Support for colleagues in Afghanistan
Kia ora koutou NZBA Members
Some members have asked how they can support lawyers and judges in Afghanistan who may be facing very real threats to their lives. This page contains some ideas on how you can contribute - if you are in a position to do so.
I want to emphasise that not everyone will be able to help. Many people will have financial, time, and wellbeing constraints. It is important to look after yourself and not take on more than you can deal with.
Many people who are watching the situation unfold in Afghanistan are already exhausted by a feeling of helplessness - and hopelessness. What can we do? There are 26 million refugees worldwide. We can't take them all. We can't even get people out of Kabul Airport.
Looking at the overall enormity of this situation can lead to a form of paralysis and despair that any help will be too little and too late. That is far from the case. Those who are currently in hiding may be able to cross the border and potentially reach the United Nations High Commissioner for Refugees. There are others who are already on the way here. At this point, offers of placement in a new home, support networks, contributions towards shelter, food, and medicine, are all critical.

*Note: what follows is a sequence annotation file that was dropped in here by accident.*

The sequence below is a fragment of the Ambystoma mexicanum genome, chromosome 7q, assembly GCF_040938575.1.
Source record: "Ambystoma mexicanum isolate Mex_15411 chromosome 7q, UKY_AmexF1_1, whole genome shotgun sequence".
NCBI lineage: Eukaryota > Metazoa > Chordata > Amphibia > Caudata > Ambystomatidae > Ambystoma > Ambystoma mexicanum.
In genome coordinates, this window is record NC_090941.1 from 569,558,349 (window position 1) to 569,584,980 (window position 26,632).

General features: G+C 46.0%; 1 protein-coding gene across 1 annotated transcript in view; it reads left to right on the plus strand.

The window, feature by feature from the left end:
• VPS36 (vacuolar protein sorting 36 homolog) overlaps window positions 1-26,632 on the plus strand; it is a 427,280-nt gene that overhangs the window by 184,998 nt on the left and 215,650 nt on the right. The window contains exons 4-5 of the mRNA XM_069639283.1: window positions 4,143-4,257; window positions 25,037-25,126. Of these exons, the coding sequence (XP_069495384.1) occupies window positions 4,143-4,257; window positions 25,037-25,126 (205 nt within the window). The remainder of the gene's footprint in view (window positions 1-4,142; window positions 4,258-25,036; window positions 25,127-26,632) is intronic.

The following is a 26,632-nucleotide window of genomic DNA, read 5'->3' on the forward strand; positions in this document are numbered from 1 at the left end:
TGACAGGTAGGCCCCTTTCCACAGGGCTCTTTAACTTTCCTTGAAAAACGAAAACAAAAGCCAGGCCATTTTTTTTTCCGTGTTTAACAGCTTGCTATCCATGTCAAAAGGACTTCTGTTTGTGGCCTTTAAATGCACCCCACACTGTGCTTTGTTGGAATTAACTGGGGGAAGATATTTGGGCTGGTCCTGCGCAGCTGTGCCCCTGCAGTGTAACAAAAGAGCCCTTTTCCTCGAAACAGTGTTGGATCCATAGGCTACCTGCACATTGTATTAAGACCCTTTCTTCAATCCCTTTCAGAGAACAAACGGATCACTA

In 2002 Abbas Nazari and his family arrived in New Zealand as refugees from Afghanistan. They did not choose to leave their home. They were forced out of it. But they rebuilt their lives from scratch. Abbas later became a Fulbright scholar. He has detailed his story in a new book, After the Tampa (Published by Allen & Unwin NZ). The Guardian has published an extract from his book. Abbas and his family show how helping refugees contributes to our overall well-being as a nation.
You do what you can, and only if you can. You may be making different contributions to the world, such as supporting friends emotionally or undertaking local projects.
However, if you do want to do something to help in this particular crisis, there are a few options, such as donation, advocacy, and potentially, pro bono help for legal needs. We have outlined some of these options but would welcome any suggestions members may have.
Nga mihi nui,
Paul Radich QC
Donation to charities: